Italian Government Blocks Chinese Takeover Attempt of Pirelli

The Italian government has thwarted an audacious takeover attempt by Sinochem, a company owned by the Chinese government, to seize control of Pirelli, Italy's tire behemoth.

by Faruk Imamovic
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Italian Government Blocks Chinese Takeover Attempt of Pirelli

The Italian government has thwarted an audacious takeover attempt by Sinochem, a company owned by the Chinese government, to seize control of Pirelli, Italy's tire behemoth. The thwarted acquisition comes amidst an increasingly frosty relationship between Beijing and Western nations, BBC reports.

Sinochem is currently Pirelli's most prominent shareholder, boasting a hefty 37% stake. However, recent developments reveal the Italian government has moved to quell this burgeoning influence. Pirelli announced to its investors this Sunday that the government has determined only Camfin, a firm under the control of Pirelli's CEO, Marco Tronchetti Provera, has the authority to nominate directorship candidates.

Golden Power Procedure: Safeguarding Strategic Assets

The decision followed Sinochem's announcement to the Italian government in March of its intent to refresh and modernize the existing shareholders' agreement. Italian Prime Minister Giorgia Meloni's administration has subsequently scrutinized this agreement under the lens of the so-called "Golden Power Procedure." This policy, aimed at preserving companies that are deemed strategically significant to the nation, has proven instrumental in Pirelli's case.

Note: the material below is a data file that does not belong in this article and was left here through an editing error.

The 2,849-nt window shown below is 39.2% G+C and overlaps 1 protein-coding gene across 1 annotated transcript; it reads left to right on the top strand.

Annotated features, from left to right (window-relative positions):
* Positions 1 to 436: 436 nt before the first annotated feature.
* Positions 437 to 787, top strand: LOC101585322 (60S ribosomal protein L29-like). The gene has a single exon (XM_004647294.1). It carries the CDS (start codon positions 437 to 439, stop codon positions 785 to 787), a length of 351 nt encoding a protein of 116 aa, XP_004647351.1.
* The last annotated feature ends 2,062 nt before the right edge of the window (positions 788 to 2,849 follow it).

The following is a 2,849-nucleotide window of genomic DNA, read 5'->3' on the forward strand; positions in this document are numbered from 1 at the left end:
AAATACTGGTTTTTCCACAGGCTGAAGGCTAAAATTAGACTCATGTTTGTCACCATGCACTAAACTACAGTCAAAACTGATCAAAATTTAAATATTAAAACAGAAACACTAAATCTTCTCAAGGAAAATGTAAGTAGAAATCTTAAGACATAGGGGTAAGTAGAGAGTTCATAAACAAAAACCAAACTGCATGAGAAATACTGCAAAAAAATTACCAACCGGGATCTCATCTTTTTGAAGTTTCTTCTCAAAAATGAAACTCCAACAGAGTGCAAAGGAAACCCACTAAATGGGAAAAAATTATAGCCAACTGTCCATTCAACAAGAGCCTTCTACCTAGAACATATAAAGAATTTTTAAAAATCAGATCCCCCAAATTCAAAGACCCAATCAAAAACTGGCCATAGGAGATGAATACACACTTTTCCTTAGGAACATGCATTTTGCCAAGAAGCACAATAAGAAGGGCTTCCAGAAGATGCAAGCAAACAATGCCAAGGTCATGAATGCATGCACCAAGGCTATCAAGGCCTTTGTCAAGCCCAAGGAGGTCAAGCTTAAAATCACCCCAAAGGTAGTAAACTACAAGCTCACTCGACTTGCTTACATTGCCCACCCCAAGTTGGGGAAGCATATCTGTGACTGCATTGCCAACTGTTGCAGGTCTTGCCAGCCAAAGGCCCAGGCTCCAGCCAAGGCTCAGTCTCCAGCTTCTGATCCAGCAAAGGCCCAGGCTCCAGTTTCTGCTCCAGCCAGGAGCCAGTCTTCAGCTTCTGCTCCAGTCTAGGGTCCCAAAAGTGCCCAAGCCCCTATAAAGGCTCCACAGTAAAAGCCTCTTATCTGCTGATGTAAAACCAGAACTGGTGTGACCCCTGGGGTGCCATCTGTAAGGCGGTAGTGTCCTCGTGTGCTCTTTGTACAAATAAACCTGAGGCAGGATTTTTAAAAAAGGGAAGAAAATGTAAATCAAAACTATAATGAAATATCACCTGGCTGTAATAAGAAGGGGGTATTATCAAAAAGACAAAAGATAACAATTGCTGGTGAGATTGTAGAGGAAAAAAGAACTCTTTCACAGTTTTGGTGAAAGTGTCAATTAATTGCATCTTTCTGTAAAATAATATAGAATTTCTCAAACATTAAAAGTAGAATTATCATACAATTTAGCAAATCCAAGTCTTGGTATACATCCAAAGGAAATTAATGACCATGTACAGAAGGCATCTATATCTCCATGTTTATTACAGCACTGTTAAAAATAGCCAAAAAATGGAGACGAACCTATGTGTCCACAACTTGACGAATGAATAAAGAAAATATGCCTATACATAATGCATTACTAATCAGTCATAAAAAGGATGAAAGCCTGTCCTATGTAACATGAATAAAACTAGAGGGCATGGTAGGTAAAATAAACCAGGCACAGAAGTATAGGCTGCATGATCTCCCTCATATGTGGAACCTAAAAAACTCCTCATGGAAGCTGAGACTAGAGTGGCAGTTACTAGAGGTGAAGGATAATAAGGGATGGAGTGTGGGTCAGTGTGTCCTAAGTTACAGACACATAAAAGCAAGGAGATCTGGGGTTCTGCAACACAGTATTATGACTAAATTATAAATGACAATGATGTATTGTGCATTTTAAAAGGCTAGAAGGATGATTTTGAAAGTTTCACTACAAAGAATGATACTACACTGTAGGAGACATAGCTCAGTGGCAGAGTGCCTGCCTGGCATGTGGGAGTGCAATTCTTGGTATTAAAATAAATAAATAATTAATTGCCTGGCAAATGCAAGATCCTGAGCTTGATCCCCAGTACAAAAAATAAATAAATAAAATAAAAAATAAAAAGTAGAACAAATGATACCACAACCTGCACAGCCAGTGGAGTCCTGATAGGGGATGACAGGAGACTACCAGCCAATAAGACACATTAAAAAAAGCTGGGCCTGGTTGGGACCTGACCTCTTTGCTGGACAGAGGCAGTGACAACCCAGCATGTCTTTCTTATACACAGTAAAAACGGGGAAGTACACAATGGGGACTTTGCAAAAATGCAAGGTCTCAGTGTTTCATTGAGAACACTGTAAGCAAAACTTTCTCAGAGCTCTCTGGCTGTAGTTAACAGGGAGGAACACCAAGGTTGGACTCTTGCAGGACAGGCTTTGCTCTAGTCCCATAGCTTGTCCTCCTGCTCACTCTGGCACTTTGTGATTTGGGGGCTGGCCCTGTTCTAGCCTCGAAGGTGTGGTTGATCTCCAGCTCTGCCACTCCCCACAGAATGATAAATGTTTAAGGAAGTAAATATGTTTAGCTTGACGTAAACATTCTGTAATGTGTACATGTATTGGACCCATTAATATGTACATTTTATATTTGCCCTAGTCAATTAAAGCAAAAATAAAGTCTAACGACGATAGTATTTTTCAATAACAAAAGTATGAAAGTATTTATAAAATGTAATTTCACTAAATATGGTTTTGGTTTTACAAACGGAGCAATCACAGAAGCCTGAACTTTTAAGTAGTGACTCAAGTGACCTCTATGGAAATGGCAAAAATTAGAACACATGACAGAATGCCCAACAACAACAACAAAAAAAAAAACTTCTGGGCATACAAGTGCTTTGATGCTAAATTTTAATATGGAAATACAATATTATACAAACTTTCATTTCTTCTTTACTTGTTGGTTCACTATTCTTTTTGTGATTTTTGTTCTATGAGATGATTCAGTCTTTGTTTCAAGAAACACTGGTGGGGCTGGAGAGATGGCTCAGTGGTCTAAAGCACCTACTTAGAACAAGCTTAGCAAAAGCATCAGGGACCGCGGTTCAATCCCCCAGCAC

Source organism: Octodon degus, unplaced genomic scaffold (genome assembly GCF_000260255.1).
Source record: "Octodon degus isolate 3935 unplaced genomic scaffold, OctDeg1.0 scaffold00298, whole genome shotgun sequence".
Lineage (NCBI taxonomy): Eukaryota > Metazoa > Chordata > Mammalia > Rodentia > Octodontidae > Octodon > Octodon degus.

It underscores the government's resolve to regulate changes in the company's corporate management rigorously. In 2015, Pirelli was purchased for a staggering €7.1 billion by a consortium of investors, including ChemChina and Camfin.

Six years later, a merger took place between ChemChina and Sinochem, another Chinese government-owned entity. The Silk Road investment fund, another Chinese player, holds a 9% stake in Pirelli.

High-Level Diplomatic Moves Amidst Tense Relations

The tire giant's situation unfolds while US Secretary of State Antony Blinken is in Beijing on an infrequent visit to China.

His diplomatic trip emerges amidst escalating tensions between China and many Western countries due to trade disputes, Taiwan's status, and security concerns. Before Blinken's visit, speculation suggested little hope of significant progress on the manifold disagreements between the world's two economic superpowers. One of these thorny issues is the US's endeavors to decelerate the growth of China's chip industry.

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